The previous version of Safari for Windows dramatically changed the nature of the browser from something of an unfinished curiosity to an alternative with seriously quick chops. It lacked many of the customization features that define most other browsers, but certain unique default features, such as the visually impressive, Cover Flow-inspired Top Sites and history viewing, made it worth checking out for more users besides just browser enthusiasts and jaded reviewers.

Though Safari 5 continues the push for speed, able to surpass (by some tests) bleeding-edge JavaScript engines from Google and Opera, Apple continues to place feature development farther down the totem pole of importance. That doesn’t mean that new features have been ignored. There’s the new Reader option that streamlines how you read articles, broader support for HTML5, default support for searches on Bing, and performance improvements. However, the biggest new feature of them all–Extensions–won’t be available until later this summer according to Apple, and depending on what you’re looking for in a browser, Safari can be seen as lacking many helpful options.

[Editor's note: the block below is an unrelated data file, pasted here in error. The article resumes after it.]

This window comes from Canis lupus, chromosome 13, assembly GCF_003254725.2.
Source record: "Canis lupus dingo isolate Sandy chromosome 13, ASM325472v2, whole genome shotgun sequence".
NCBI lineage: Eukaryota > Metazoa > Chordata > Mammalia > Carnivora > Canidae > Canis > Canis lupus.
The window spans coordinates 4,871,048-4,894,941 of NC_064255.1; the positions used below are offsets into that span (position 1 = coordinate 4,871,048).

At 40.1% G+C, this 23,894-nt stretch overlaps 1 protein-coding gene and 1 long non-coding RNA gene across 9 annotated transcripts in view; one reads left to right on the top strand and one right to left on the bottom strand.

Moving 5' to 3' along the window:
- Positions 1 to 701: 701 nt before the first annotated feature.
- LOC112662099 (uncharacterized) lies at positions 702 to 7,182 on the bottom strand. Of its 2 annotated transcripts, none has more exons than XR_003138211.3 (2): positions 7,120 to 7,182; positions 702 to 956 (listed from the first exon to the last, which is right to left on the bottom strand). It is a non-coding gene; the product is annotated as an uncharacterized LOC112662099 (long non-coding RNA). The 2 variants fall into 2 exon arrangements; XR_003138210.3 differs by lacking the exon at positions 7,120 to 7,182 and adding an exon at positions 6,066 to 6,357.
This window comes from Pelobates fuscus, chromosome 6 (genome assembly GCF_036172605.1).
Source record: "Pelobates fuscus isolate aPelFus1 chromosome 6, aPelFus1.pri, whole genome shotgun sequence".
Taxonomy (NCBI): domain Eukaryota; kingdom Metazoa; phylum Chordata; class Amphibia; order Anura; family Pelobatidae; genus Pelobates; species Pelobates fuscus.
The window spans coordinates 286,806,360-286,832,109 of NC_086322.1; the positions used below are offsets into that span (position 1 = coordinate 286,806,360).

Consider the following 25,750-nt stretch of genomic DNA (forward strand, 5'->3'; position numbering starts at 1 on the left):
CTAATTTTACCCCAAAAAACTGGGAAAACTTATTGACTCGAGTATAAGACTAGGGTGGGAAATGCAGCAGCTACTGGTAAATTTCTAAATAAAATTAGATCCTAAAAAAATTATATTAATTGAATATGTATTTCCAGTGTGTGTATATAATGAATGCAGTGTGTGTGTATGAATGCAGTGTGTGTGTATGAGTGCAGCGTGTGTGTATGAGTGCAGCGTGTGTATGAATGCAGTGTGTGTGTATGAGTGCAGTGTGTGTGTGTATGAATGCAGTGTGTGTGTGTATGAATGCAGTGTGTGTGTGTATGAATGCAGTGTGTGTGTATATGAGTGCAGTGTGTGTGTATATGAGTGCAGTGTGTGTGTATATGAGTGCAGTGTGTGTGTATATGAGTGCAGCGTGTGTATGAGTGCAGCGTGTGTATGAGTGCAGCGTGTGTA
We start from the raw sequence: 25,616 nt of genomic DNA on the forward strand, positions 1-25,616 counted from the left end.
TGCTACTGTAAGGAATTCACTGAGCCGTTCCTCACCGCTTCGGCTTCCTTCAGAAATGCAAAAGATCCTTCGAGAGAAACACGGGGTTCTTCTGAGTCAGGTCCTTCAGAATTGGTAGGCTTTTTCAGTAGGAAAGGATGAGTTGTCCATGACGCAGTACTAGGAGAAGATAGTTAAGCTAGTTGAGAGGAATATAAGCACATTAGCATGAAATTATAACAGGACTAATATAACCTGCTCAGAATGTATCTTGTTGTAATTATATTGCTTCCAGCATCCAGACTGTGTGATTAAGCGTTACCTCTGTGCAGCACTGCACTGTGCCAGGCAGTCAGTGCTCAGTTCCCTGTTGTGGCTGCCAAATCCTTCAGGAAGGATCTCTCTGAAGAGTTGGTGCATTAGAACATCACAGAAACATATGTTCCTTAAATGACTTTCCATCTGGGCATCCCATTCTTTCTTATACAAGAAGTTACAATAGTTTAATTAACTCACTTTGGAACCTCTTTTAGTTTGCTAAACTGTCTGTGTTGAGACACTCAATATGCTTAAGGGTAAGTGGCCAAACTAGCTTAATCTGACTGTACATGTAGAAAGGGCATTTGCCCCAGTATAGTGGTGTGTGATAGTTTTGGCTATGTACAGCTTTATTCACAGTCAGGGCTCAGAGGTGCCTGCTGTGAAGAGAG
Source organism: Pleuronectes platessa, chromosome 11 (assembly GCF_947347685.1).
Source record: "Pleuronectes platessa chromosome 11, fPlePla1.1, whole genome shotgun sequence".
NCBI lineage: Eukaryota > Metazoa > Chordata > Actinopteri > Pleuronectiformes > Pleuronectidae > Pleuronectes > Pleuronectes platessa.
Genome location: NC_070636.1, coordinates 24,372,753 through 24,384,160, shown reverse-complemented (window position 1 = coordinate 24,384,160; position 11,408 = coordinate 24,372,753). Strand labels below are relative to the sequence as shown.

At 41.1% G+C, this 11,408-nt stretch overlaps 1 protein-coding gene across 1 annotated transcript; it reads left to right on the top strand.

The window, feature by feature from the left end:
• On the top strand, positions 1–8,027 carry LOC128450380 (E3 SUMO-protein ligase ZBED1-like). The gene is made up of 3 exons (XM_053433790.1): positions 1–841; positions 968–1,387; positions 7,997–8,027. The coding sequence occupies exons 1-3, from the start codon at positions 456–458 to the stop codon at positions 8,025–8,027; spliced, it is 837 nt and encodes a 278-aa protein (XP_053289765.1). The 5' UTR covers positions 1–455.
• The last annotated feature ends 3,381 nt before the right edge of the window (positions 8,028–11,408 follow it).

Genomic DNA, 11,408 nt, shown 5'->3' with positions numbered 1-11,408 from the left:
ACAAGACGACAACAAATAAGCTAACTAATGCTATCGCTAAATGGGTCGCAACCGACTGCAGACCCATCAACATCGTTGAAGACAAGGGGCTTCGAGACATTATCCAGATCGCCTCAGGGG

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Post By Gishore J Kallarackal (2,121 Posts)

Gishore J Kallarackal is the founder of techgurulive. The purpose of this site is to share information about free resources that techies can use for reference. You can follow me on the social web, subscribe to the RSS Feed or sign up for the email newsletter for your daily dose of tech tips & tutorials. You can content me via @twitter or e-mail.

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